“One-Nation, One-Poll”

Election Commission of India

Recently, the Election Commission of India (ECI) has said that it was ready “administratively” to conduct simultaneous elections as part of the ‘one nation, one election system’.
The CEC said that the legislature has to take a final call on this issue, which is being discussed from last couple of years.

What is “One-nation, One-poll” ?

“One-nation,One Election” is holding simultaneous or synchronised elections in which voters can exercise their separate choices for both Assembly and Lok Sabha polls in one outing.

Previous position:
Independent India began its exercise of universal adult franchise in 1951-52, with the Lok Sabha and state Assembly elections held simultaneously. This continued till exigencies cropped up after 1967. Some assemblies were pre-maturely dissolved; later the Lok Sabha met the same fate, which meant that the Houses had to be constituted at different timings. Creation of new states added to the necessity. Thus unfolded ‘one nation, many elections‘ kind of system.

Present position:
The non-stop cycle of general elections has provoked to call for ‘One Nation, One Election‘. Besides our present PM and former President Pranab Mukherjee, key institutions like the Parliamentary Standing Committee, Election Commission, Law Commission and Niti Aayog have advocated for one nation, one election.

Why ‘One Nation, One Election’?:

The decision to hold parliamentary and the state assembly polls at the same time does not fall in the ambit of the ECI.

Urban apathy in metros is a major concern. The low voting percentage, especially in urban areas considered educated and prosperous is a matter of concern, which should change in a vibrant democracy like India. The continuous cycle of elections result in politics being seen in everything while development works suffer.

e.g., Pune city had registered less than 50% voter turnout in the 2019 LS elections and had seen a similarly low turnout in the state assembly polls the same year.

Secondly, with one or other election being held at regular intervals, all political parties remain “election machines all the time”.

Thirdly, it also causes wastage of public money and hampers development work. People, too, become unenthusiastic towards this “festival of democracy” due to frequent elections.
Simultaneous polls will also save on deployment of security forces — whether it is the local police, paramilitary forces or, in some cases, the army — for the peaceful conduct of elections. This will, in turn, ensure greater attention to maintaining law and order within the country as well as security on the borders.

Who will have the advantage?

It is said that it will have “No Advantage to Any”.
A valid anxiety is that in combined polls, a central narrative could overwhelm marginal aspirations and take it all, thus hurting the federal-essence of democracy. Data, of course, suggests that in simultaneous elections, people tend to press both buttons for the same party, but not always, and not necessarily for national outfits. Odisha offers few interesting pointers. In 2014, regional preference clearly influenced national choice in the state. The 2019 verdict, however, suggested that voters can vote differently for national and state polls even while voting together.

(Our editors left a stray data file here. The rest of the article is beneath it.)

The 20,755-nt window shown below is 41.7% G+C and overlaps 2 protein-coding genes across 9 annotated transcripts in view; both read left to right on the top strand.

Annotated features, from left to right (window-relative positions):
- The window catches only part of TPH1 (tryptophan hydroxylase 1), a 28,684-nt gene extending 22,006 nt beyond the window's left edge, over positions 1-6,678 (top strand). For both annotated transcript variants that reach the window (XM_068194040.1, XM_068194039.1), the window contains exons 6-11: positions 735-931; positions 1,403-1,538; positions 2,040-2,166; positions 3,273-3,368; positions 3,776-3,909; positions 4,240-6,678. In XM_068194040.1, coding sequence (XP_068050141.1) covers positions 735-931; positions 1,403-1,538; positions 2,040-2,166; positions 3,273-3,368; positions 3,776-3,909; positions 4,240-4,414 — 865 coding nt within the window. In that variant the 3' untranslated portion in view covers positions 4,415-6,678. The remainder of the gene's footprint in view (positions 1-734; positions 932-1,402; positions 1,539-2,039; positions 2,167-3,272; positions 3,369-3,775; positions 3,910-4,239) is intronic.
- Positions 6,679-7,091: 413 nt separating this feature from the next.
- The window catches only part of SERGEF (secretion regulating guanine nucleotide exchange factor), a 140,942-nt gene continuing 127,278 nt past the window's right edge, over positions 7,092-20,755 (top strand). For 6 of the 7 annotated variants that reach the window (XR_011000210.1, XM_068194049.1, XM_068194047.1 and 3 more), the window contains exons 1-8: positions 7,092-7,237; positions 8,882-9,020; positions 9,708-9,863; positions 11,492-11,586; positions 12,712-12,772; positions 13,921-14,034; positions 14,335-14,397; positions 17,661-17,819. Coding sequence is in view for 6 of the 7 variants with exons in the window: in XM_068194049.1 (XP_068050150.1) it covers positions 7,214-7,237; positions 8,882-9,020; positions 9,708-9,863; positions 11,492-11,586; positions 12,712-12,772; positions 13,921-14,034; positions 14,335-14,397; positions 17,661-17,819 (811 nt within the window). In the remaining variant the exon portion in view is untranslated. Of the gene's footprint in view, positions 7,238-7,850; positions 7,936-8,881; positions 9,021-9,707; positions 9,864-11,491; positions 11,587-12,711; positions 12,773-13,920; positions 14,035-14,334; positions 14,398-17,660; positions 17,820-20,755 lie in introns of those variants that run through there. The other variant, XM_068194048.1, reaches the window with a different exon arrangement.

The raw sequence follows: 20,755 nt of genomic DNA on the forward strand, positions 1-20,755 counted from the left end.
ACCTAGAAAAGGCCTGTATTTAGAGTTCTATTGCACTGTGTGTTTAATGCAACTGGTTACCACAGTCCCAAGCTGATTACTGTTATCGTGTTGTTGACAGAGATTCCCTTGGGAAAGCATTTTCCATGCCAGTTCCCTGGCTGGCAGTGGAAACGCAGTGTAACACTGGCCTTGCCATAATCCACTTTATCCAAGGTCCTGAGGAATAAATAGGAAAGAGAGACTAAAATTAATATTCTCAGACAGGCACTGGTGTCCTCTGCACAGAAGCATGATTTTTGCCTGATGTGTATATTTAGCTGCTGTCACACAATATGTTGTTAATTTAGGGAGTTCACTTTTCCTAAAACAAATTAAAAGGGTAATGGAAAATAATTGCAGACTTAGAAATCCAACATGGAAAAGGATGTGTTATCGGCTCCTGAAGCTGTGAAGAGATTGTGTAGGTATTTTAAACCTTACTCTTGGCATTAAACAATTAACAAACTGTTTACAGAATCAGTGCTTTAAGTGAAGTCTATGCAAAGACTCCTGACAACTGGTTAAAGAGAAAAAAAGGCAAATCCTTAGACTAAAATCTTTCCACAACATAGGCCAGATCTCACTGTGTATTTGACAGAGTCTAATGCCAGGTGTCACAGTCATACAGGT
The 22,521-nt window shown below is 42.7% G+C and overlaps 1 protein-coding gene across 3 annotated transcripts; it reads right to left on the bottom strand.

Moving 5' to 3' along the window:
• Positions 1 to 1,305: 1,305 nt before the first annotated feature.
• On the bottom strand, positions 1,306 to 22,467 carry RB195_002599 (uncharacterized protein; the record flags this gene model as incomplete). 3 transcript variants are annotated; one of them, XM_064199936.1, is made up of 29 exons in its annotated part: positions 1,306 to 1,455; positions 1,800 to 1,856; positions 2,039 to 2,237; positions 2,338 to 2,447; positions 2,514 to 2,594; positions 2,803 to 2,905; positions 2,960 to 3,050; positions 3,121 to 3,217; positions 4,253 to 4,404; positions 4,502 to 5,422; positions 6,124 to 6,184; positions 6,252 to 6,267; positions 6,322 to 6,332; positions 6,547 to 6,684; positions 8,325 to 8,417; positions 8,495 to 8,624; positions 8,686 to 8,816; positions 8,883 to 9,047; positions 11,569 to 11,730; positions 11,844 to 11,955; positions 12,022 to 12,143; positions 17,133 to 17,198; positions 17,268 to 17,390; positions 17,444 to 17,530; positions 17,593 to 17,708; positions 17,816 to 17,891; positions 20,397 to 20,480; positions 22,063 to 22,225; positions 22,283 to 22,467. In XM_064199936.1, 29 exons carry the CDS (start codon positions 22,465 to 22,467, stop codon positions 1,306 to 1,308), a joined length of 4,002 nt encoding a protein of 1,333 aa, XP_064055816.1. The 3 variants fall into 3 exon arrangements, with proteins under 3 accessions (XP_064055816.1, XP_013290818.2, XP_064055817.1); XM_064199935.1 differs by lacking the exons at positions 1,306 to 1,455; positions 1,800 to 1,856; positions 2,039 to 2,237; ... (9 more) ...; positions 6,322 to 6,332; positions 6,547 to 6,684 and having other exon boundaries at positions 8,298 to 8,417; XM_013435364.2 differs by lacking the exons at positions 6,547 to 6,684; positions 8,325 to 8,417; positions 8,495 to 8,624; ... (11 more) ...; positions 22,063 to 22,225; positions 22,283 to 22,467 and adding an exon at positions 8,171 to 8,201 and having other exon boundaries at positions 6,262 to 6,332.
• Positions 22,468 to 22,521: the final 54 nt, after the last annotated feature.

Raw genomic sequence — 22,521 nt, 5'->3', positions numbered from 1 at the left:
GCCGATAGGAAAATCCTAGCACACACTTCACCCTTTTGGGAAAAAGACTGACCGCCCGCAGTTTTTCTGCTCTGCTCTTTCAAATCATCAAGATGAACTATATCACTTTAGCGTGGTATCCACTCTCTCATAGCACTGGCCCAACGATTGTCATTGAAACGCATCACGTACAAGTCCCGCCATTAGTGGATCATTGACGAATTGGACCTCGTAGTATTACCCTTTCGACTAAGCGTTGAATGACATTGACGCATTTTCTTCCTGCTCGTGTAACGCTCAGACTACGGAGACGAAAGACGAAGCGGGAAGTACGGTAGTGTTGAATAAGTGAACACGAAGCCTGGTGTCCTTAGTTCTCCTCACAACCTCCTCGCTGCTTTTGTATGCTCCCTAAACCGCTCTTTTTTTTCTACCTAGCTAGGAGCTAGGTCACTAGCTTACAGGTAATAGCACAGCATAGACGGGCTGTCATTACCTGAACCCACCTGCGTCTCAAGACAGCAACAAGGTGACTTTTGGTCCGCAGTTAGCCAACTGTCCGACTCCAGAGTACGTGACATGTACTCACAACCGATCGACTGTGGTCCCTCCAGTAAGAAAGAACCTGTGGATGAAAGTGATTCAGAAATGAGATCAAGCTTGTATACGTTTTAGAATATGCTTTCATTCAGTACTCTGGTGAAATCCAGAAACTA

Bottlenecks in having ‘one nation, one election’:

There are stiff constitutional, legal and logistic terrains to cover on way to simultaneous polls. The Election Laws Amendment Act, 2021, which aims to have a cleaner and updated electoral roll by availing the Adhaar system and effecting quarterly registration of voters is a step in the right direction.

The larger task is parliamentary and political. A whole basket of constitutional provisions and statutes that deal with duration and dissolution of the Lok Sabha and state Assemblies and parts of the Representation of the People Act will need change. Extension or curtailing of Assembly tenures may become a necessity, and imaginative provisions are needed to pre-empt possible political disruptions mid way.

It is also being argued that the holding of simultaneous elections would inevitably kill the representative character of Indian democracy. It might create more space for authoritarian tendencies to grow, favour national parties and their agendas — that would, by nature of their national character, get greater attention from the media compared with the regional parties. Many of the latter came into being because the Congress was unable to address local aspirations; these parties and their electoral dynamics are a major reason why elections that were clubbed together after Independence, gradually got de-linked by the time the fourth general elections were held in 1967.

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